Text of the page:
This is a time of promise, a time to look to the future, a time of preparation.
Museum object in the window: Mother Goose Statue
The origin of Mother Goose is almost certainly the Central European Goddess Holda. Night-flying wild geese were believed to be Holda and her spirit companions flying through the sky. In some legends her companions were the spirits of the dead, but it was also believed that living humans could join her. During the witch trials of the 16th and 17th centuries a number of accused witches confessed to taking part in these flights, specifically mentioning Holda by name. The term ‘Mother Goose story’ – which seems to mean ‘folktale’ – apparently originated about the same time.
Holda was a Nature Goddess, with many wild animals sacred to her. As well as taking the shape of a goose, she could appear as a beautiful young woman or a fearsome crone. She was a story-telling oracle, and also someone who tested people by setting them dangerous or misleading challenges. She is probably the prototype of many of the witch-figures who feature in fairy tales.
The Goddess Holda actually appears in one of Grimm’s Fairy Tales, as Mother Holle, a mysterious old woman with magic powers who tests two young sisters, rewarding one and punishing the other. She was said to wear a cloak made of goose-down. Snow was supposed to be the down falling from her cloak (although another, perhaps more modern, version of the folklore had it that snow was Holda shaking out her goose-down quilt).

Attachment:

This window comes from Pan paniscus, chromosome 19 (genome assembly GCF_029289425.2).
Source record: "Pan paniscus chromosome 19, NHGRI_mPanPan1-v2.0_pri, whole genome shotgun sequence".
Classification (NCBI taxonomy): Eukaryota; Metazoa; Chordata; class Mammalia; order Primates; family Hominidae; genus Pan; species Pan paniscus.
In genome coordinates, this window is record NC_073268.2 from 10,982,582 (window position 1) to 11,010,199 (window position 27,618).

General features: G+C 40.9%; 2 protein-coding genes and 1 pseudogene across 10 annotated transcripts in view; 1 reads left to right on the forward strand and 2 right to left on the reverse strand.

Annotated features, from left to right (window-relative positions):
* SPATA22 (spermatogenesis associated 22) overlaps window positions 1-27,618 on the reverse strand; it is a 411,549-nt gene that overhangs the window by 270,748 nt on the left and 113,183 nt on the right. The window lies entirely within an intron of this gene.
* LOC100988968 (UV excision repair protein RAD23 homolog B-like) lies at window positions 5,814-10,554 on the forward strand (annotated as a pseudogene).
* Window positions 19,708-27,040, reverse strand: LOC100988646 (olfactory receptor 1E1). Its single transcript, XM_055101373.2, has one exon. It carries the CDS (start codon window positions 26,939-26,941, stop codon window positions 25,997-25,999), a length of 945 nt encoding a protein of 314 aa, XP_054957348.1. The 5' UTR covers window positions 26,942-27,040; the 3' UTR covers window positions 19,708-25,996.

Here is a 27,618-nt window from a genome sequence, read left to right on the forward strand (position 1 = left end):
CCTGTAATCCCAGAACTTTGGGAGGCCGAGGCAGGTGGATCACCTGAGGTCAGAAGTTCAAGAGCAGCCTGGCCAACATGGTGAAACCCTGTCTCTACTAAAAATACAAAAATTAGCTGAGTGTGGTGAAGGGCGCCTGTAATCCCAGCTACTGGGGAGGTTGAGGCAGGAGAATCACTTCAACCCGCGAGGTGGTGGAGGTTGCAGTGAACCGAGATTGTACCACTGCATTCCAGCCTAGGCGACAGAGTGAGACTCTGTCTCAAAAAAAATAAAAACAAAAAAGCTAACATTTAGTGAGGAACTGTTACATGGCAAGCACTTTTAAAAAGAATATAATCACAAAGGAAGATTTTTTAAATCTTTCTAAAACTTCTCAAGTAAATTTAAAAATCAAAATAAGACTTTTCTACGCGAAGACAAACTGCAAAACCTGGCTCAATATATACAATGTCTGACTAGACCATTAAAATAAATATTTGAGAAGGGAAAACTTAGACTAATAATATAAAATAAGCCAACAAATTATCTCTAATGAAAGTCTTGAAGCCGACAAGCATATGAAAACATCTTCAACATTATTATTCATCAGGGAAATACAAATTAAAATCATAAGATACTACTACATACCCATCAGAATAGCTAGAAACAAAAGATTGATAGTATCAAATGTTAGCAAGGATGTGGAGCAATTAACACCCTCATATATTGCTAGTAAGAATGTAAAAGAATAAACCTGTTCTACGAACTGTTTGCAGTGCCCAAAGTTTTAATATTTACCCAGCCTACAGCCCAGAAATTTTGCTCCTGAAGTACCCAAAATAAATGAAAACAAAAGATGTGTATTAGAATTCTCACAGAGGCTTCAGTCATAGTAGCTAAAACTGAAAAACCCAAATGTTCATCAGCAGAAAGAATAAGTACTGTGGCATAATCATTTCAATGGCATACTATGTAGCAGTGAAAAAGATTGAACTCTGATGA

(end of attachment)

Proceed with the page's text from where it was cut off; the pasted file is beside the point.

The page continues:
One rather charming legend tells how she was travelling through the countryside on a wagon when the axle suddenly broke. A local carpenter made her a new axle, and when Holda had gone on her way he went back into his workshop and found that all the wood-shavings had turned to gold.
The Mother Goose pantomime story is in many ways a classic example of a dark mythology transformed into a light-hearted morality tale, but the important thing is that the three crucial elements are still there: magical transformation, magical test, and magical animal.
New addition to the window display for the festive season: these wonderful Jolbocken goats (loaned to the Museum by Gillian Nott).
Many thanks to Gillian for this information and for the loan of the Yule goats! They look fantastic in the window, tie in with the Northern European theme it already has and our visitors will love them when we re-open for a week on December 26th.
Every year, the Museum receives a wonderful calendar as a donation and we also received a monetary donation which is raised from the sale of the Gerald Gardner calendar. Here is a little bit more about this project.
The GBG “Year and a Day” calendar has feast days from Pagan pantheons around the world, historic Craft photos, newsclippings, quotes, moons and more… Interesting info every day of the year.
The calendar also has a facebook page: https://www.facebook.com/GBGcalendar/?utm_source=rss&utm_medium=rss